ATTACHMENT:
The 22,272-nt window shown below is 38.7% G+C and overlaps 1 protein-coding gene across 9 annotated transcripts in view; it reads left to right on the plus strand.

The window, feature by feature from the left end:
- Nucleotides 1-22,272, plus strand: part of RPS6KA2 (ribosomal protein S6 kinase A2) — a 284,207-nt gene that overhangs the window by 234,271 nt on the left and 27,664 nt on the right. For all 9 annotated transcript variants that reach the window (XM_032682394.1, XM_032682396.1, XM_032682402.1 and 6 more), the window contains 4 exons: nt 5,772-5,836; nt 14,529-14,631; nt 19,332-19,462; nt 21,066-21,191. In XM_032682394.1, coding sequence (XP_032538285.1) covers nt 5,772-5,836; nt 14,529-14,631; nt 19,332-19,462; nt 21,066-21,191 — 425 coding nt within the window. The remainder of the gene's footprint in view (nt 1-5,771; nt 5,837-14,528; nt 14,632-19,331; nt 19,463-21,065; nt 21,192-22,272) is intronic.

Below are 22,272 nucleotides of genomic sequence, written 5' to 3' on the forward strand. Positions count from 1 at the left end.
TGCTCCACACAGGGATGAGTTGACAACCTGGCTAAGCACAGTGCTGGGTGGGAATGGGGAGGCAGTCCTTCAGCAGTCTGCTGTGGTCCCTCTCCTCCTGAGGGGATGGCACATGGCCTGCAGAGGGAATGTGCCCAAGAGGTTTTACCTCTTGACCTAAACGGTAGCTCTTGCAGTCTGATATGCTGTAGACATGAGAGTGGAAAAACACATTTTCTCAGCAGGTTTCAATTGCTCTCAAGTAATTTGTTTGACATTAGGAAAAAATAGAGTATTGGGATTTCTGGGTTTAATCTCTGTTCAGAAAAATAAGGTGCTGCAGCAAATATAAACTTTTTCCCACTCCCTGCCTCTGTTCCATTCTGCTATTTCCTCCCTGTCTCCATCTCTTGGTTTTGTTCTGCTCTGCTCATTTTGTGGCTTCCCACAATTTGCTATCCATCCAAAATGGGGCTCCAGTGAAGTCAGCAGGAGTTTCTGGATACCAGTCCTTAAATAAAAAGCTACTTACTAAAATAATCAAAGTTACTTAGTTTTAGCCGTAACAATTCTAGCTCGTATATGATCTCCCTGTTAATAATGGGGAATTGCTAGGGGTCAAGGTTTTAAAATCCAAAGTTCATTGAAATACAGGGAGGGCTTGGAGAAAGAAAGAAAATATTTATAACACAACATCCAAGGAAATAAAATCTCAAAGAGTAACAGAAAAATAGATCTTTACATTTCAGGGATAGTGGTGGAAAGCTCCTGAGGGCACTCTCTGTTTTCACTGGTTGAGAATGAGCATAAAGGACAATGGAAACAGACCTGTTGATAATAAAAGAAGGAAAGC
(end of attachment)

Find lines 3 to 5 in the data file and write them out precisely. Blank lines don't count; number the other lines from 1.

- Nucleotides 1-22,272, plus strand: part of RPS6KA2 (ribosomal protein S6 kinase A2) — a 284,207-nt gene that overhangs the window by 234,271 nt on the left and 27,664 nt on the right. For all 9 annotated transcript variants that reach the window (XM_032682394.1, XM_032682396.1, XM_032682402.1 and 6 more), the window contains 4 exons: nt 5,772-5,836; nt 14,529-14,631; nt 19,332-19,462; nt 21,066-21,191. In XM_032682394.1, coding sequence (XP_032538285.1) covers nt 5,772-5,836; nt 14,529-14,631; nt 19,332-19,462; nt 21,066-21,191 — 425 coding nt within the window. The remainder of the gene's footprint in view (nt 1-5,771; nt 5,837-14,528; nt 14,632-19,331; nt 19,463-21,065; nt 21,192-22,272) is intronic.

Below are 22,272 nucleotides of genomic sequence, written 5' to 3' on the forward strand. Positions count from 1 at the left end.
TGCTCCACACAGGGATGAGTTGACAACCTGGCTAAGCACAGTGCTGGGTGGGAATGGGGAGGCAGTCCTTCAGCAGTCTGCTGTGGTCCCTCTCCTCCTGAGGGGATGGCACATGGCCTGCAGAGGGAATGTGCCCAAGAGGTTTTACCTCTTGACCTAAACGGTAGCTCTTGCAGTCTGATATGCTGTAGACATGAGAGTGGAAAAACACATTTTCTCAGCAGGTTTCAATTGCTCTCAAGTAATTTGTTTGACATTAGGAAAAAATAGAGTATTGGGATTTCTGGGTTTAATCTCTGTTCAGAAAAATAAGGTGCTGCAGCAAATATAAACTTTTTCCCACTCCCTGCCTCTGTTCCATTCTGCTATTTCCTCCCTGTCTCCATCTCTTGGTTTTGTTCTGCTCTGCTCATTTTGTGGCTTCCCACAATTTGCTATCCATCCAAAATGGGGCTCCAGTGAAGTCAGCAGGAGTTTCTGGATACCAGTCCTTAAATAAAAAGCTACTTACTAAAATAATCAAAGTTACTTAGTTTTAGCCGTAACAATTCTAGCTCGTATATGATCTCCCTGTTAATAATGGGGAATTGCTAGGGGTCAAGGTTTTAAAATCCAAAGTTCATTGAAATACAGGGAGGGCTTGGAGAAAGAAAGAAAATATTTATAACACAACATCCAAGGAAATAAAATCTCAAAGAGTAACAGAAAAATAGATCTTTACATTTCAGGGATAGTGGTGGAAAGCTCCTGAGGGCACTCTCTGTTTTCACTGGTTGAGAATGAGCATAAAGGACAATGGAAACAGACCTGTTGATAATAAAAGAAGGAAAGC